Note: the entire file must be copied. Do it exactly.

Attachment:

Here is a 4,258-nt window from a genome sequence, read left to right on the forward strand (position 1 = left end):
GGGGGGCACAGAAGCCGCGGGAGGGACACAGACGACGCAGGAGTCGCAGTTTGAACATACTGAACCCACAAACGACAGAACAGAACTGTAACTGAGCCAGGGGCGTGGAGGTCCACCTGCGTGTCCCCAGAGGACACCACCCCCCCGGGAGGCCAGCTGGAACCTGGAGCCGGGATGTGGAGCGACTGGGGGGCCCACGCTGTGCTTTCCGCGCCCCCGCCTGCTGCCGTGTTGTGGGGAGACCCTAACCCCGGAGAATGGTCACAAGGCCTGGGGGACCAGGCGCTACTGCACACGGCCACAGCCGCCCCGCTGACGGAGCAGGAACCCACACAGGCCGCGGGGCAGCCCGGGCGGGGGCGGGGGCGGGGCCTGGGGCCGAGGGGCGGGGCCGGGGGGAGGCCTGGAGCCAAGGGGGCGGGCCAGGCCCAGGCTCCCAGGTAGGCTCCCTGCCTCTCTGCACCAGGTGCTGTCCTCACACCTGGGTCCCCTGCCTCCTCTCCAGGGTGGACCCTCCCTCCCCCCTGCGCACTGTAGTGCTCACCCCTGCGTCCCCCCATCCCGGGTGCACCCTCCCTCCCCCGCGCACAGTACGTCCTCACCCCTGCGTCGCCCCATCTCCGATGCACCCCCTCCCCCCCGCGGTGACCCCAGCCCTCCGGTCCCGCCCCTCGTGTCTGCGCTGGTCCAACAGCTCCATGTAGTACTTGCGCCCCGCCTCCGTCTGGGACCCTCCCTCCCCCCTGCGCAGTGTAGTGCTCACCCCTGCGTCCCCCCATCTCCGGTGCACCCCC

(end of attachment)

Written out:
Here is a 4,258-nt window from a genome sequence, read left to right on the forward strand (position 1 = left end):
GGGGGGCACAGAAGCCGCGGGAGGGACACAGACGACGCAGGAGTCGCAGTTTGAACATACTGAACCCACAAACGACAGAACAGAACTGTAACTGAGCCAGGGGCGTGGAGGTCCACCTGCGTGTCCCCAGAGGACACCACCCCCCCGGGAGGCCAGCTGGAACCTGGAGCCGGGATGTGGAGCGACTGGGGGGCCCACGCTGTGCTTTCCGCGCCCCCGCCTGCTGCCGTGTTGTGGGGAGACCCTAACCCCGGAGAATGGTCACAAGGCCTGGGGGACCAGGCGCTACTGCACACGGCCACAGCCGCCCCGCTGACGGAGCAGGAACCCACACAGGCCGCGGGGCAGCCCGGGCGGGGGCGGGGGCGGGGCCTGGGGCCGAGGGGCGGGGCCGGGGGGAGGCCTGGAGCCAAGGGGGCGGGCCAGGCCCAGGCTCCCAGGTAGGCTCCCTGCCTCTCTGCACCAGGTGCTGTCCTCACACCTGGGTCCCCTGCCTCCTCTCCAGGGTGGACCCTCCCTCCCCCCTGCGCACTGTAGTGCTCACCCCTGCGTCCCCCCATCCCGGGTGCACCCTCCCTCCCCCGCGCACAGTACGTCCTCACCCCTGCGTCGCCCCATCTCCGATGCACCCCCTCCCCCCCGCGGTGACCCCAGCCCTCCGGTCCCGCCCCTCGTGTCTGCGCTGGTCCAACAGCTCCATGTAGTACTTGCGCCCCGCCTCCGTCTGGGACCCTCCCTCCCCCCTGCGCAGTGTAGTGCTCACCCCTGCGTCCCCCCATCTCCGGTGCACCCCC